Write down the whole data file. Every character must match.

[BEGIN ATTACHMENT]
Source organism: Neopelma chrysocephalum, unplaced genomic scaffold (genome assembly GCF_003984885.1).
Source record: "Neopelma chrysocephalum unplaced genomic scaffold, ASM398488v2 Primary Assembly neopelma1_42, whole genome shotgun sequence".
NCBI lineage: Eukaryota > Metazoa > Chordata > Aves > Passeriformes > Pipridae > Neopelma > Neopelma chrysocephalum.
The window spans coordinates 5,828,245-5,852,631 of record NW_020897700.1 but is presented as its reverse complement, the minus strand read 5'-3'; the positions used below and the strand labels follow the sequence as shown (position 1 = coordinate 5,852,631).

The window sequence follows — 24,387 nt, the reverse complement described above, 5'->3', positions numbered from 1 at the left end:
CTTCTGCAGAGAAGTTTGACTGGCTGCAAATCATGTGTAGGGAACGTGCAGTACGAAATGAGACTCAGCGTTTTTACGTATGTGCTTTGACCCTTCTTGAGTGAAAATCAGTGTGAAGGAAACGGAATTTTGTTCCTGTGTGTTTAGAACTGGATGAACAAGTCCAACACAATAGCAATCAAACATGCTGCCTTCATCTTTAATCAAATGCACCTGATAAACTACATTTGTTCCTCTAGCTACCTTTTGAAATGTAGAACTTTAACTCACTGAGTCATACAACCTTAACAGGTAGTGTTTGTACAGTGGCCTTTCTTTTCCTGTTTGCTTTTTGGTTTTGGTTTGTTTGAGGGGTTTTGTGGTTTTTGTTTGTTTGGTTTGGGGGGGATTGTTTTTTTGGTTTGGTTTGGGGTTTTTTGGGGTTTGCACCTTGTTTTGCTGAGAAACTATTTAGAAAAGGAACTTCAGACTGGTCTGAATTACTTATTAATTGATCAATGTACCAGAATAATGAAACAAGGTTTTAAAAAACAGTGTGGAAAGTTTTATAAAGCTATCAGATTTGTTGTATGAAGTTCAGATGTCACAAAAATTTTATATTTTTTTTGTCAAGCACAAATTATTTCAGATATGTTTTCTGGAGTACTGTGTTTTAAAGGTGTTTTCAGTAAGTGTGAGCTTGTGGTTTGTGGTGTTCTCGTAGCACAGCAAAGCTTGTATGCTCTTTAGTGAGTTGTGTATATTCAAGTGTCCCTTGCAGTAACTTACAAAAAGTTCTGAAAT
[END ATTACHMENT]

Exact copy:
Source organism: Neopelma chrysocephalum, unplaced genomic scaffold (genome assembly GCF_003984885.1).
Source record: "Neopelma chrysocephalum unplaced genomic scaffold, ASM398488v2 Primary Assembly neopelma1_42, whole genome shotgun sequence".
NCBI lineage: Eukaryota > Metazoa > Chordata > Aves > Passeriformes > Pipridae > Neopelma > Neopelma chrysocephalum.
The window spans coordinates 5,828,245-5,852,631 of record NW_020897700.1 but is presented as its reverse complement, the minus strand read 5'-3'; the positions used below and the strand labels follow the sequence as shown (position 1 = coordinate 5,852,631).

The window sequence follows — 24,387 nt, the reverse complement described above, 5'->3', positions numbered from 1 at the left end:
CTTCTGCAGAGAAGTTTGACTGGCTGCAAATCATGTGTAGGGAACGTGCAGTACGAAATGAGACTCAGCGTTTTTACGTATGTGCTTTGACCCTTCTTGAGTGAAAATCAGTGTGAAGGAAACGGAATTTTGTTCCTGTGTGTTTAGAACTGGATGAACAAGTCCAACACAATAGCAATCAAACATGCTGCCTTCATCTTTAATCAAATGCACCTGATAAACTACATTTGTTCCTCTAGCTACCTTTTGAAATGTAGAACTTTAACTCACTGAGTCATACAACCTTAACAGGTAGTGTTTGTACAGTGGCCTTTCTTTTCCTGTTTGCTTTTTGGTTTTGGTTTGTTTGAGGGGTTTTGTGGTTTTTGTTTGTTTGGTTTGGGGGGGATTGTTTTTTTGGTTTGGTTTGGGGTTTTTTGGGGTTTGCACCTTGTTTTGCTGAGAAACTATTTAGAAAAGGAACTTCAGACTGGTCTGAATTACTTATTAATTGATCAATGTACCAGAATAATGAAACAAGGTTTTAAAAAACAGTGTGGAAAGTTTTATAAAGCTATCAGATTTGTTGTATGAAGTTCAGATGTCACAAAAATTTTATATTTTTTTTGTCAAGCACAAATTATTTCAGATATGTTTTCTGGAGTACTGTGTTTTAAAGGTGTTTTCAGTAAGTGTGAGCTTGTGGTTTGTGGTGTTCTCGTAGCACAGCAAAGCTTGTATGCTCTTTAGTGAGTTGTGTATATTCAAGTGTCCCTTGCAGTAACTTACAAAAAGTTCTGAAAT